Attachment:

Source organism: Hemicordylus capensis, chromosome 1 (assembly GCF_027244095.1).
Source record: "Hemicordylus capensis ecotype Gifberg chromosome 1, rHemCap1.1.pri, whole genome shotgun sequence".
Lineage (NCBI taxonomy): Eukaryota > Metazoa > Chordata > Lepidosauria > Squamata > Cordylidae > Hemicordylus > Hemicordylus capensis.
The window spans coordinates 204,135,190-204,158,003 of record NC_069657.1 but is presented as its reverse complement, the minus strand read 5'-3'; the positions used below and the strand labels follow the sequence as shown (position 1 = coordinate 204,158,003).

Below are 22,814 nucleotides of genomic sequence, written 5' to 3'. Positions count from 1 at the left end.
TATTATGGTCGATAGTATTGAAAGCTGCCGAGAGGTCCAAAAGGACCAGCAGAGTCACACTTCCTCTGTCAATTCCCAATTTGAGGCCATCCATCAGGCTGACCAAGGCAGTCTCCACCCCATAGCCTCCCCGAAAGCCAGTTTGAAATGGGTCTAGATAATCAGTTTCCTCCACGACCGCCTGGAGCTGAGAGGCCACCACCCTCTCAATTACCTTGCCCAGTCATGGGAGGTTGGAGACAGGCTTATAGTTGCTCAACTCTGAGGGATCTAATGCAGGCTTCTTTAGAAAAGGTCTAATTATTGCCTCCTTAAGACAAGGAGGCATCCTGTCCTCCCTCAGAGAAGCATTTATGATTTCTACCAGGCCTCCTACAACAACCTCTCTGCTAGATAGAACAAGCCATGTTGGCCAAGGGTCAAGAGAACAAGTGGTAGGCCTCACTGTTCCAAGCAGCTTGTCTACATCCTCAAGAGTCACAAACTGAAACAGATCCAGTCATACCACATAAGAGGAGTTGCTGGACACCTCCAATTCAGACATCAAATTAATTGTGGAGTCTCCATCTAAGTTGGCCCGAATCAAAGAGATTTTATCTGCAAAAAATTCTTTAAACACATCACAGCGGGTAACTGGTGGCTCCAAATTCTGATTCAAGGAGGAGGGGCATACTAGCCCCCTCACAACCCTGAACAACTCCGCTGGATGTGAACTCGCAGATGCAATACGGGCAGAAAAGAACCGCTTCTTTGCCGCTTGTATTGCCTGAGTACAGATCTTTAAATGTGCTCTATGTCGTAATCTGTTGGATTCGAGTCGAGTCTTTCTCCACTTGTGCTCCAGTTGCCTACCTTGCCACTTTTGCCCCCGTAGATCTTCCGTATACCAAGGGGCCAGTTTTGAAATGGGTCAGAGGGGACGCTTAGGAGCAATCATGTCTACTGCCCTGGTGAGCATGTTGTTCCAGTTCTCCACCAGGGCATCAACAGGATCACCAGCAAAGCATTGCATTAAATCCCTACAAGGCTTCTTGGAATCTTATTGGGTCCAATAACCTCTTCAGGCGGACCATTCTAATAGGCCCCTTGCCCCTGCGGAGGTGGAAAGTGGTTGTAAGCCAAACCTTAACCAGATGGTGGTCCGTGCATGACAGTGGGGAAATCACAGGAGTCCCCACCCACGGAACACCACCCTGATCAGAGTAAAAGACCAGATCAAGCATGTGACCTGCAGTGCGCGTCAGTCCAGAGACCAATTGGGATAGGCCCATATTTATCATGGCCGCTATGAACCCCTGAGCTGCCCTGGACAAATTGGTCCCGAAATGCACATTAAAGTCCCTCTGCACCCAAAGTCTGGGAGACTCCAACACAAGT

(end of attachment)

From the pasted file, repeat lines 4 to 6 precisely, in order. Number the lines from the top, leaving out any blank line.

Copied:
The window spans coordinates 204,135,190-204,158,003 of record NC_069657.1 but is presented as its reverse complement, the minus strand read 5'-3'; the positions used below and the strand labels follow the sequence as shown (position 1 = coordinate 204,158,003).

Below are 22,814 nucleotides of genomic sequence, written 5' to 3'. Positions count from 1 at the left end.
TATTATGGTCGATAGTATTGAAAGCTGCCGAGAGGTCCAAAAGGACCAGCAGAGTCACACTTCCTCTGTCAATTCCCAATTTGAGGCCATCCATCAGGCTGACCAAGGCAGTCTCCACCCCATAGCCTCCCCGAAAGCCAGTTTGAAATGGGTCTAGATAATCAGTTTCCTCCACGACCGCCTGGAGCTGAGAGGCCACCACCCTCTCAATTACCTTGCCCAGTCATGGGAGGTTGGAGACAGGCTTATAGTTGCTCAACTCTGAGGGATCTAATGCAGGCTTCTTTAGAAAAGGTCTAATTATTGCCTCCTTAAGACAAGGAGGCATCCTGTCCTCCCTCAGAGAAGCATTTATGATTTCTACCAGGCCTCCTACAACAACCTCTCTGCTAGATAGAACAAGCCATGTTGGCCAAGGGTCAAGAGAACAAGTGGTAGGCCTCACTGTTCCAAGCAGCTTGTCTACATCCTCAAGAGTCACAAACTGAAACAGATCCAGTCATACCACATAAGAGGAGTTGCTGGACACCTCCAATTCAGACATCAAATTAATTGTGGAGTCTCCATCTAAGTTGGCCCGAATCAAAGAGATTTTATCTGCAAAAAATTCTTTAAACACATCACAGCGGGTAACTGGTGGCTCCAAATTCTGATTCAAGGAGGAGGGGCATACTAGCCCCCTCACAACCCTGAACAACTCCGCTGGATGTGAACTCGCAGATGCAATACGGGCAGAAAAGAACCGCTTCTTTGCCGCTTGTATTGCCTGAGTACAGATCTTTAAATGTGCTCTATGTCGTAATCTGTTGGATTCGAGTCGAGTCTTTCTCCACTTGTGCTCCAGTTGCCTACCTTGCCACTTTTGCCCCCGTAGATCTTCCGTATACCAAGGGGCCAGTTTTGAAATGGGTCAGAGGGGACGCTTAGGAGCAATCATGTCTACTGCCCTGGTGAGCATGTTGTTCCAGTTCTCCACCAGGGCATCAACAGGATCACCAGCAAAGCATTGCATTAAATCCCTACAAGGCTTCTTGGAATCTTATTGGGTCCAATAACCTCTTCAGGCGGACCATTCTAATAGGCCCCTTGCCCCTGCGGAGGTGGAAAGTGGTTGTAAGCCAAACCTTAACCAGATGGTGGTCCGTGCATGACAGTGGGGAAATCACAGGAGTCCCCACCCACGGAACACCACCCTGATCAGAGTAAAAGACCAGATCAAGCATGTGACCTGCAGTGCGCGTCAGTCCAGAGACCAATTGGGATAGGCCCATATTTATCATGGCCGCTATGAACCCCTGAGCTGCCCTGGACAAATTGGTCCCGAAATGCACATTAAAGTCCCTCTGCACCCAAAGTCTGGGAGACTCCAACACAAGT